In the book,[easyazon_link identifier=”0887307280″ locale=”US” tag=”earweaforyouf-20″]The E-Myth Revisited:Why Most Small Businesses Don’t Work and What To Do About It[/easyazon_link], by Michael E. Gerber, he talks about how once you understand the importance of working ON your business rather than IN your business, it is now time to put the pieces together for a strong business development program, or Franchise Prototype. This is important because if you want to sell your business to someone else, this prototype should be able to produce the same successful results for the new owner just like it did for you. The business development program consists of 7 distinct steps that are essential. (This is the final post of three parts)
If you have not read my previous post, The E-Myth: Your Business Is NOT Your Life, here is a brief summary.
Your business should stand out as a separate entity from you. You should not allow your business to consume so much of your time that you no longer have time for anything else that is important in your life, like family and doing fun things. Even though it is not mandatory that you turn your business into a franchise, Mr. Gerber however believes that your business will have the best chance of success if you set your business up using a Franchise Prototype. This prototype has certain rules that need to be followed such as:
1. Providing value to customers that is consistent and more than what they expect
2. Hiring employees with the lowest possible level of skill to perform necessary tasks
3. Having all job duties and responsibilities documented in Operation Manuals
4. Providing uniform predictable service to customers every time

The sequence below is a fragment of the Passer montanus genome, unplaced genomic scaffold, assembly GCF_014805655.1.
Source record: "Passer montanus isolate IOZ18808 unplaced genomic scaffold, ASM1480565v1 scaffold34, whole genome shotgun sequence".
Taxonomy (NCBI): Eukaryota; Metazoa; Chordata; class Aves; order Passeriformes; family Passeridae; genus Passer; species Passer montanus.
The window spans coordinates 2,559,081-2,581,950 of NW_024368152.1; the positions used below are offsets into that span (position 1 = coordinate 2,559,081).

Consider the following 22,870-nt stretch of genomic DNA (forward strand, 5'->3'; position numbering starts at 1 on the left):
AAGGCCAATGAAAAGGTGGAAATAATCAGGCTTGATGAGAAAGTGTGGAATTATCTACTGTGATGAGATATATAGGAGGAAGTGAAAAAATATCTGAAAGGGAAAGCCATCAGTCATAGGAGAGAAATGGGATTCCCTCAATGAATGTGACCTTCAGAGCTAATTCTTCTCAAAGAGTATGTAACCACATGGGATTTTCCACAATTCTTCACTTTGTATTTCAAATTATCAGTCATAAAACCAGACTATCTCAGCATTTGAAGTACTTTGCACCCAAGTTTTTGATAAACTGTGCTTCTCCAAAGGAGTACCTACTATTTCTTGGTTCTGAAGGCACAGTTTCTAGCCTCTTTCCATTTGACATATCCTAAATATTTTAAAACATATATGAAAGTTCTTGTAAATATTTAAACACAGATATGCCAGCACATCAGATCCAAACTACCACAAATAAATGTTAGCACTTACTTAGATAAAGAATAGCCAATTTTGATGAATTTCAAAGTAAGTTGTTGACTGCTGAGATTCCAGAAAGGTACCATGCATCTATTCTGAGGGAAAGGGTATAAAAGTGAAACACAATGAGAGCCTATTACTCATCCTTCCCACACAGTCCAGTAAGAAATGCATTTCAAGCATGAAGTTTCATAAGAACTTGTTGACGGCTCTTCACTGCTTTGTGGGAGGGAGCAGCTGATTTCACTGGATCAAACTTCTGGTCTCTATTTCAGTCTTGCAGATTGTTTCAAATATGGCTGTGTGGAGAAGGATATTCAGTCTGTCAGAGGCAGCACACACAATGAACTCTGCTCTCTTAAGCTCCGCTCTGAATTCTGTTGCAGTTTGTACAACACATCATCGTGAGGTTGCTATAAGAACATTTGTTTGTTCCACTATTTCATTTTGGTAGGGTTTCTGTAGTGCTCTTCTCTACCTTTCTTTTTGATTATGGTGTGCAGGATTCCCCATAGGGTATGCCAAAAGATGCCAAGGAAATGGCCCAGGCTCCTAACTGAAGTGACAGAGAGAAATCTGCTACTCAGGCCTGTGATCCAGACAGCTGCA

The main point Mr. Gerber wants to make is that you have to think of your business as a business, NOT a job. You have to ask yourself some important questions, such as:
- How can I get my business to work but work without me?
- How can I own my business and still be free of it?
- How can I spend my time doing the work I love to do rather than the work I have to do?
The only way that you can answer these questions is acknowledge that most often what needs to change is not only the business, but YOU– your attitudes and perceptions as to what a business is and how it works.
Components Of A Sound Business Development Program
According to Mr. Gerber, a successful business development program is comprised of the following seven steps ( I’ll give you the his definitions; you’ll have to read the book for more details about each step):
Step 1: Your Primary Aim
What do you want your friends, family and customers to remember about you and your business when you are no longer living? In other words, what do you want your legacy to be? The answer to these questions will determine what your primary aim is. Mr. Gerber states that without a primary aim, you will not be able to set your business up in a way that will help you achieve what you want your life to be. The primary aim is supposed to give you the vision that is necessary to bring your business to life and life to your business. With no primary aim, your life will basically seem to be without purpose and meaning.
Step 2: Your Strategic Objective
The strategic objective of your business is basically what your business has to do for you in order for you to achieve your Primary Aim. In other words, the strategic objective is a list of standards that can be used as a tool for measuring progress toward a specific goal.
Step 3: Your Organizational Strategy